However, if you are looking for a well plotted police procedural  this book is for you (and maybe if you have read the others in the series you might find a connection that I didn’t) and for me that was the books downfall – I didn’t connect with the characters.  I didn’t want to see the baby harmed but aside from that I didn’t really care about any of characters. And I wasn’t gripped by the narrative; I happily could put book the down for a day or two and then pick it up again.  And I found a flaw in the plot – a minor one but distracting all the same (I won’t reveal the problem but will say it is about identities).

 

 

 

Post Script: Alex – Pierre Lemaitre

Brutal, shocking, mesmerising; but justice will be served. 

Alex, Pierre Lemaitre

Alex

Pierre Lemaitre

MacLehose Press

Quercus

ISBN: 9780857051875

 

Description:

In kidnapping cases, the first few hours are vital. After that, the chances of being found alive go from slim to none. Alex Prevost is running out of time. And her abductor wants only one thing: to watch her die. Police Commandant Camille Verhoeven has nothing to go on: no suspect, no leads, no hope. But as he begins to understand more about Alex, he starts to realise she is no ordinary victim. Beautiful, tough, resourceful, always two steps ahead – the enigma that is Alex will keep you guessing till the bitter, bitter end. Before long, saving her life will be the least of Verhoeven’s worries.

My View:

My attention was grabbed in the first pages – Lemaitre knows how to woo the reader, to entice and lure you into the story. First we are seduced with Alex’s innocence and her simple pleasures as she tries on wigs; the adult playing dress ups. At some point she thinks she that she might be being followed, she tries to shrug off this feeling, goes out to dinner then on her walk home WAM!   “A fist slams between her shoulder blades, leaving her breathless…the man grabs her hair…punches her in the stomach hard enough to stun a bull.” (p.7) The brutality is simultaneously captivating and revolting…you cannot help but want to read more.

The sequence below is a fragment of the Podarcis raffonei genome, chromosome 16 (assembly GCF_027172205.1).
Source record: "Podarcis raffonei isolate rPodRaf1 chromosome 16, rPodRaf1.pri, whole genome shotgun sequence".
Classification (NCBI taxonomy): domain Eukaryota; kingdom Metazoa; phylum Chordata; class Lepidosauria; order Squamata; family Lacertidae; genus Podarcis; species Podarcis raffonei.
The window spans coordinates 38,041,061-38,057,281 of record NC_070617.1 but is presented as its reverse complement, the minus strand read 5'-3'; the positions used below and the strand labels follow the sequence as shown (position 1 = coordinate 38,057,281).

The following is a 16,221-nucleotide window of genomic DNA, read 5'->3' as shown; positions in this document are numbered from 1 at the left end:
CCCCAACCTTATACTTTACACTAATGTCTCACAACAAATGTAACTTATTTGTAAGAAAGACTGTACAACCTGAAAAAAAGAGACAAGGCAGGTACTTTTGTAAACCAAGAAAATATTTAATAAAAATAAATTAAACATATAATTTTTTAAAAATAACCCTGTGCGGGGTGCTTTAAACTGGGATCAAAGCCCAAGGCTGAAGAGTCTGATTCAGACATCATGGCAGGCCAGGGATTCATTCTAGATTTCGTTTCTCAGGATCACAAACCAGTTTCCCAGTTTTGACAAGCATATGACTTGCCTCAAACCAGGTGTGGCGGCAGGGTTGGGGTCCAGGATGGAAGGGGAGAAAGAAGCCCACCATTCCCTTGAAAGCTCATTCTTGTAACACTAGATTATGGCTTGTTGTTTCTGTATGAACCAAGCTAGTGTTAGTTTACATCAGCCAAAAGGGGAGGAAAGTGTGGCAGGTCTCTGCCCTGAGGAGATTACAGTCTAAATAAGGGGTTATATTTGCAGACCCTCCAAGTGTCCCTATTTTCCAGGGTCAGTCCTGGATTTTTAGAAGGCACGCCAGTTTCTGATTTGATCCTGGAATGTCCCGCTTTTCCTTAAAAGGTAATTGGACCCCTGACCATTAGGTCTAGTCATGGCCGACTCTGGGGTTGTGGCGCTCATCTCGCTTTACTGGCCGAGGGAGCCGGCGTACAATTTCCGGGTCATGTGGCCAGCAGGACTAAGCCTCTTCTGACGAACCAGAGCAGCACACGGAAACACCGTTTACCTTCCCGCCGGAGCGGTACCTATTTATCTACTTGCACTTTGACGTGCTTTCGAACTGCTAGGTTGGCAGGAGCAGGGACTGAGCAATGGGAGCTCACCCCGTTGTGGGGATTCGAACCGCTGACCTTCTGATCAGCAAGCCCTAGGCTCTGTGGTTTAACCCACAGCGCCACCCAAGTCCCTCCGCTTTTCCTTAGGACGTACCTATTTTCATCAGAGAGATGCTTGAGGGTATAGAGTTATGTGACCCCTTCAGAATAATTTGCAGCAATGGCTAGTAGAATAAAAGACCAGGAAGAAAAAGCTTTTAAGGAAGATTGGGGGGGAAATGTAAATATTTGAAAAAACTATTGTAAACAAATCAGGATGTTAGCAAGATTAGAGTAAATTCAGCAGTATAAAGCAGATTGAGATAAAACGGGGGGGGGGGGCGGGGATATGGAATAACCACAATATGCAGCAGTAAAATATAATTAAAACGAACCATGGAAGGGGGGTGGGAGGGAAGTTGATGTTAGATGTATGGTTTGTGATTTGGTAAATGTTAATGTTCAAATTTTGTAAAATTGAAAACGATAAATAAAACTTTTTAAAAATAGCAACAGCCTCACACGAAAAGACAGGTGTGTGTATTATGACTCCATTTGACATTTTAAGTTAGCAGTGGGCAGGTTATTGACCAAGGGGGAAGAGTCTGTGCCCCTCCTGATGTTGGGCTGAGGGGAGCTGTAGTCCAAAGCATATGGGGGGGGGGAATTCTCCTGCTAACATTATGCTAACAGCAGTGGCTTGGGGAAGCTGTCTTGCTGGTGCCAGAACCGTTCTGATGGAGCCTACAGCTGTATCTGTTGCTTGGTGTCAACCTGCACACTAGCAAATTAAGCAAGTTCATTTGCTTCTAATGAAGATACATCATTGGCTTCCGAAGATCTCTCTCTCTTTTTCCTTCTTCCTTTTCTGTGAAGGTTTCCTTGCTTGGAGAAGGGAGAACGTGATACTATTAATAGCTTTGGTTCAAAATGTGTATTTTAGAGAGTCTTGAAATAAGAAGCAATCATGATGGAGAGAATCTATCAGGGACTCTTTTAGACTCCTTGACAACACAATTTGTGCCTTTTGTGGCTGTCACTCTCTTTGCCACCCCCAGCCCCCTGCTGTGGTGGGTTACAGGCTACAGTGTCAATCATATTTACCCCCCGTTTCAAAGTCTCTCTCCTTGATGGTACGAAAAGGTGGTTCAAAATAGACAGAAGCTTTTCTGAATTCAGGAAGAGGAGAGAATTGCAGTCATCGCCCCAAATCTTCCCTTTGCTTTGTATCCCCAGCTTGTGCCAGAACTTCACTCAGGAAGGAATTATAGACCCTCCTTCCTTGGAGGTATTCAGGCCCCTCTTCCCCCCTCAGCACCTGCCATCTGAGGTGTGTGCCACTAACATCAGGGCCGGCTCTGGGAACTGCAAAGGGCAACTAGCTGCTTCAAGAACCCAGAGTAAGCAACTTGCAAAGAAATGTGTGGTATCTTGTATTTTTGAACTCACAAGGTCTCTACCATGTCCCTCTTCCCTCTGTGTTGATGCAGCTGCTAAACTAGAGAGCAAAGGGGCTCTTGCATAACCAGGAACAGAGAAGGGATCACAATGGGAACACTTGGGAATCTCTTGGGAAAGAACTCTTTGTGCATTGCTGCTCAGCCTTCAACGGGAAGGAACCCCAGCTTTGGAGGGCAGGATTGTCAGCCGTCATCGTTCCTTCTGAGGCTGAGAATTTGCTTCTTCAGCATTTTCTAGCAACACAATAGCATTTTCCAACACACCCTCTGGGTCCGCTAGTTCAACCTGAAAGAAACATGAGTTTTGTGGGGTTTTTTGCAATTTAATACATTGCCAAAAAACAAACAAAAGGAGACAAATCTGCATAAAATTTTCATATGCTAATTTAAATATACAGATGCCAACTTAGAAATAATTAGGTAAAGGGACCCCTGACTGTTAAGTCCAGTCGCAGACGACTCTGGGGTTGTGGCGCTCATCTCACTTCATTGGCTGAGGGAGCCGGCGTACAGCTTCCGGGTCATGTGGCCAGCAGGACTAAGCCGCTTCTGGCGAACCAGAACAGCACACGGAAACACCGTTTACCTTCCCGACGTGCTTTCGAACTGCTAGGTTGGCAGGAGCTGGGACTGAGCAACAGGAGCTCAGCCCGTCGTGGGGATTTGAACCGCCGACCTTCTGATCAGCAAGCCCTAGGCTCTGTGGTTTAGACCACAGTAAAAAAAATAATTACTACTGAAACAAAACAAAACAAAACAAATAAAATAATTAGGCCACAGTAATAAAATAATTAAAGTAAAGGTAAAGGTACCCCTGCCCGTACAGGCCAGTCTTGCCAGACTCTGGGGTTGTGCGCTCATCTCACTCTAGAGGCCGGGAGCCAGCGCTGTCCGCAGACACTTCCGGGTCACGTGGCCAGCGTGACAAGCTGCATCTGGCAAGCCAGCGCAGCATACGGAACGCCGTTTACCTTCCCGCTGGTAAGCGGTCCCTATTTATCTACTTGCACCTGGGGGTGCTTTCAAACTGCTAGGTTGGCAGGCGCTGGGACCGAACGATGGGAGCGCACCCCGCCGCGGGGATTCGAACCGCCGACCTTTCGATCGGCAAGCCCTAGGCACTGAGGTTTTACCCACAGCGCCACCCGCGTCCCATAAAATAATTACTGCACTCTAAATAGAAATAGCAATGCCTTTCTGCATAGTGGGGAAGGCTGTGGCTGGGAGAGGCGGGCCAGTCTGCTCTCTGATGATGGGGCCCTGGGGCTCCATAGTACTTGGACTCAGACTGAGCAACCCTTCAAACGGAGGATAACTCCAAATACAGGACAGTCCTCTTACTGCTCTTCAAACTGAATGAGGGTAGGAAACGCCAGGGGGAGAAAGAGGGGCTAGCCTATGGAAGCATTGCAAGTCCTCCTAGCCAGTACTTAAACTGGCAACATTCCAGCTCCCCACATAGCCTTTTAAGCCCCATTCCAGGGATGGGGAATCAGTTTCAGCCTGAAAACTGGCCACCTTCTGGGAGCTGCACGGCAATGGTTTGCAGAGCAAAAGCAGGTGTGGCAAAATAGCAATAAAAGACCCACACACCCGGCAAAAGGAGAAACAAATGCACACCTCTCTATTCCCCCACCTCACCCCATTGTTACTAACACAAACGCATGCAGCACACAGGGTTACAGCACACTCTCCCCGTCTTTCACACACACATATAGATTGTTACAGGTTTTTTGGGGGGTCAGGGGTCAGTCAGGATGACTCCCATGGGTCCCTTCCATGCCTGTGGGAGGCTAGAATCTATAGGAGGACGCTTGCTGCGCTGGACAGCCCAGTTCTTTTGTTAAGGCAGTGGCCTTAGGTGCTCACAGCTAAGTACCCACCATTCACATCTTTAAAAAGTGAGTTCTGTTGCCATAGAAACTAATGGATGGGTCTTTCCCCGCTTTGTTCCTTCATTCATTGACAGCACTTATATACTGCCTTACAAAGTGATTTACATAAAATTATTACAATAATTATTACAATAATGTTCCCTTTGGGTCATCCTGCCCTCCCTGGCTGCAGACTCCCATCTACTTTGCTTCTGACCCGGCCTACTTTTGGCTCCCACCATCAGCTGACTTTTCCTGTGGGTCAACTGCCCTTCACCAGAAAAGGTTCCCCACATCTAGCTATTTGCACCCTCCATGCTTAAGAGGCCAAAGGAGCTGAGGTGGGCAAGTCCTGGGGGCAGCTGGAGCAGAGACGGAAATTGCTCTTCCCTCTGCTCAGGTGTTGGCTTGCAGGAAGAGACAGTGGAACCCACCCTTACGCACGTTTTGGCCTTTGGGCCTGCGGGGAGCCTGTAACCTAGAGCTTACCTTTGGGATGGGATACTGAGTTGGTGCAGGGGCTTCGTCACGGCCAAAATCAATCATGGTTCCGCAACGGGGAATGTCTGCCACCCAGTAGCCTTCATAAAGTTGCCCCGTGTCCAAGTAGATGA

A kidnapping begins this impressive mystery. We sense the fear; feel the drama, and anticipate what is to come. We know and the victim knows it will not be pleasant.  We have been successfully baited, lured and hooked by Lemaitre. What a great piece of writing and we are only seven pages into the novel!

From this point on we are spun around, confused and conflicted by the revelations that follow.  Toss the coin, is Alex victim or perpetrator? Can she be both?

This is an amazing novel that captivates and spins a twisted tale of deception, of past sins and retribution and finally of justice. “Oh the truth, the truth…Who’s to say what’s true and what isn’t. Commandant? As far as we’re concerned what’s important is not truth, it’s justice – right?” (p354) And justice it is indeed!

PS

A great translation by Frank Wynne – the words flowed easily and fluidly.